Making friends and family aware of the dangers of plastic pollution is one of the best moves you can make in reducing plastic waste. Lead by example, by not buying single-use plastics, using reusable containers, recycling properly, and following our guidance above. If you set an example, you’ll make an impact on others. It’s up to all of us to save our environment.

Want to cut your home’s carbon footprint?

At OVO, we want to lower our impact on the planet by reducing carbon emissions across our business, and helping our members cut their carbon footprint, too. We power all our members’ homes with 100% renewable electricity and we also plant a tree for every member, every year17

Plus, OVO Greenlight is our clever new energy-saving tool. It gives you a simple breakdown on your energy use, so you know whether it’s your hoover or heating that’s bumping up your bills! It even includes live updates from the energy grid – showing you the greenest times to use energy. Best of all? It’s completely free to our members. 

Get a quote in less than 2 minutes, to find out how much you could save. 

 

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Sources and references:

1.  https://plasticactioncentre.ca/directory/how-plastics-breakdown-into-microplastics/

2.   https://www.sciencedaily.com/releases/2017/07/170719140939.htm

3.   https://plasticactioncentre.ca/directory/how-plastics-breakdown-into-microplastics/

4.  https://www.statista.com/statistics/282732/global-production-of-plastics-since-1950/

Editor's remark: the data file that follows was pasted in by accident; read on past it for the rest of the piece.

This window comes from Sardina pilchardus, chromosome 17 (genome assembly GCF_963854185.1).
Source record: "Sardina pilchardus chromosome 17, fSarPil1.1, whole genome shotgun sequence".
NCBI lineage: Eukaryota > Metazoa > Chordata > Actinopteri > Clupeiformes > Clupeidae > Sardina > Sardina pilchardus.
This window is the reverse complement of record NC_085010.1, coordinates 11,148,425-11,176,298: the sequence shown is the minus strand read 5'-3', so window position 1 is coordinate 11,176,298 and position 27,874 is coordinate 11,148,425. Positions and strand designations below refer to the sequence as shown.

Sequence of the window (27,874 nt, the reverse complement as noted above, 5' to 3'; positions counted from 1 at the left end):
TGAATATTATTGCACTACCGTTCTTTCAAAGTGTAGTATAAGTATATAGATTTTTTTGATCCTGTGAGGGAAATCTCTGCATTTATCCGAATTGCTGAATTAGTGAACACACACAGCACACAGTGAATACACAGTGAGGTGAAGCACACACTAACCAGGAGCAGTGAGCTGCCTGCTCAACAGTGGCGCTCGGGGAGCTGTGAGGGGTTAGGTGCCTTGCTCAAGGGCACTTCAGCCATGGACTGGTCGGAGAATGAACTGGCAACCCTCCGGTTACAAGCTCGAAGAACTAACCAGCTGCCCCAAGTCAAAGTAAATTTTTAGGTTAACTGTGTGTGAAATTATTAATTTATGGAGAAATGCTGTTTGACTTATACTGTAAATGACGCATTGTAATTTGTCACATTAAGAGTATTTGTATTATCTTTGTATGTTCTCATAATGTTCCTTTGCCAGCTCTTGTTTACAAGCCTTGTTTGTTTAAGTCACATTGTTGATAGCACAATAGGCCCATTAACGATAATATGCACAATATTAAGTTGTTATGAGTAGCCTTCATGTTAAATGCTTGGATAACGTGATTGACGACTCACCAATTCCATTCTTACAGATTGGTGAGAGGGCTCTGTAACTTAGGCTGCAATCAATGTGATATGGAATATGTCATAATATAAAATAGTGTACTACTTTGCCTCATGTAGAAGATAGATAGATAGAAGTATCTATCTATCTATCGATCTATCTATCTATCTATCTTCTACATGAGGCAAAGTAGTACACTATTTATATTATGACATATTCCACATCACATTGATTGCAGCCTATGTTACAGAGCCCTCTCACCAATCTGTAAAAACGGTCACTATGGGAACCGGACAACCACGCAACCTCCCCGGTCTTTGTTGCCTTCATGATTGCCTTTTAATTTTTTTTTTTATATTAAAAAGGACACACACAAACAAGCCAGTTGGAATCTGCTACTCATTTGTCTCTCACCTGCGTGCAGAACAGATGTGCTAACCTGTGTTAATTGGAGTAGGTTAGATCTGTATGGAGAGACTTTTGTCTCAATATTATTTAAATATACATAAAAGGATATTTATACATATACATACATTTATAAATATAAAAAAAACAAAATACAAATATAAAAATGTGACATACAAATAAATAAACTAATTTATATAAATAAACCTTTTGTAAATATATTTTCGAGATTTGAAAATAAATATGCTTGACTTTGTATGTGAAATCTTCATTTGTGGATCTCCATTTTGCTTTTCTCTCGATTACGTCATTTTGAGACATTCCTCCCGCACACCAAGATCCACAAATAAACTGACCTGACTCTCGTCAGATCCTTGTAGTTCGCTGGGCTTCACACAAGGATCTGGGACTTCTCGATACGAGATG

5.  https://www.ellenmacarthurfoundation.org/publications/the-new-plastics-economy-rethinking-the-future-of-plastics-catalysing-action

6.  https://www.wwf.org.au/news/blogs/the-lifecycle-of-plastics#gs.5113jt

7. https://www.nrdc.org/stories/single-use-plastics-101

8.  https://www.wwf.org.au/news/blogs/the-lifecycle-of-plastics#gs.5113jt

9.  https://www.gov.uk/government/publications/single-use-plastic-carrier-bags-why-were-introducing-the-charge/carrier-bags-why-theres-a-5p-charge

10.   https://assets.publishing.service.gov.uk/government/uploads/system/uploads/attachment_data/file/291023/scho0711buan-e-e.pdf

11.  https://www.gov.uk/government/publications/carrier-bag-charge-summary-of-data-in-england/single-use-plastic-carrier-bags-charge-data-in-england-for-2019-to-2020

12. https://www.aza.org/connect-stories/stories/how-do-straws-hurt-the-environment?locale=en#:~:text=Most%20plastic%20straws%20are%20also,decomposers%20into%20non%2Dtoxic%20materials.&text=Most%20plastic%20straws%20simply%20break,%2C%20people%2C%20and%20the%20environment.

 

13.   https://www.fsai.ie/faqs/cling_film_safety.html

14.  https://www.custommade.com/blog/sustainable-gum/

15.  https://www.custommade.com/blog/sustainable-gum/

16.   https://www.countryliving.com/uk/create/food-and-drink/news/a3291/plastic-tea-bags-environment/

17.  Each year, OVO plants 1 tree for every member in partnership with the Woodland Trust. Trees absorb carbon dioxide from the atmosphere, so tree-planting helps to slow down climate change.